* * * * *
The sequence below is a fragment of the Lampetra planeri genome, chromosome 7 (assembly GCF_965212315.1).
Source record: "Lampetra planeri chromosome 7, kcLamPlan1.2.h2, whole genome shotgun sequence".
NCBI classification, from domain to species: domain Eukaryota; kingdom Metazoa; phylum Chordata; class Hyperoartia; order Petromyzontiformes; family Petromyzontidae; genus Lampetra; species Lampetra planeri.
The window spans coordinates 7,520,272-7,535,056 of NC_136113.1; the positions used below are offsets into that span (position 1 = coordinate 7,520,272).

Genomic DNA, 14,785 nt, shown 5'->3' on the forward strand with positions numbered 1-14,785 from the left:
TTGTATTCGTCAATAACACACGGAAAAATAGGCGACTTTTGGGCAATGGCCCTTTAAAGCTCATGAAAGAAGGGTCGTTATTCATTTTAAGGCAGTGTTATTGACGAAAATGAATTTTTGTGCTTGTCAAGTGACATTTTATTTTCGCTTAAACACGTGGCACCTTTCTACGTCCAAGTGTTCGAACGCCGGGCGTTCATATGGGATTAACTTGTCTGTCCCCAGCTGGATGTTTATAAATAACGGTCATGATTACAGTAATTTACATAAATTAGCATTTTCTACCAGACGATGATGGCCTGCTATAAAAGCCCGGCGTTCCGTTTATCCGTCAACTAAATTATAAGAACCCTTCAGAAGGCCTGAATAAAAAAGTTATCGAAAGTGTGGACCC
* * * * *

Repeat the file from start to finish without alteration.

The sequence below is a fragment of the Lampetra planeri genome, chromosome 7 (assembly GCF_965212315.1).
Source record: "Lampetra planeri chromosome 7, kcLamPlan1.2.h2, whole genome shotgun sequence".
NCBI classification, from domain to species: domain Eukaryota; kingdom Metazoa; phylum Chordata; class Hyperoartia; order Petromyzontiformes; family Petromyzontidae; genus Lampetra; species Lampetra planeri.
The window spans coordinates 7,520,272-7,535,056 of NC_136113.1; the positions used below are offsets into that span (position 1 = coordinate 7,520,272).

Genomic DNA, 14,785 nt, shown 5'->3' on the forward strand with positions numbered 1-14,785 from the left:
TTGTATTCGTCAATAACACACGGAAAAATAGGCGACTTTTGGGCAATGGCCCTTTAAAGCTCATGAAAGAAGGGTCGTTATTCATTTTAAGGCAGTGTTATTGACGAAAATGAATTTTTGTGCTTGTCAAGTGACATTTTATTTTCGCTTAAACACGTGGCACCTTTCTACGTCCAAGTGTTCGAACGCCGGGCGTTCATATGGGATTAACTTGTCTGTCCCCAGCTGGATGTTTATAAATAACGGTCATGATTACAGTAATTTACATAAATTAGCATTTTCTACCAGACGATGATGGCCTGCTATAAAAGCCCGGCGTTCCGTTTATCCGTCAACTAAATTATAAGAACCCTTCAGAAGGCCTGAATAAAAAAGTTATCGAAAGTGTGGACCC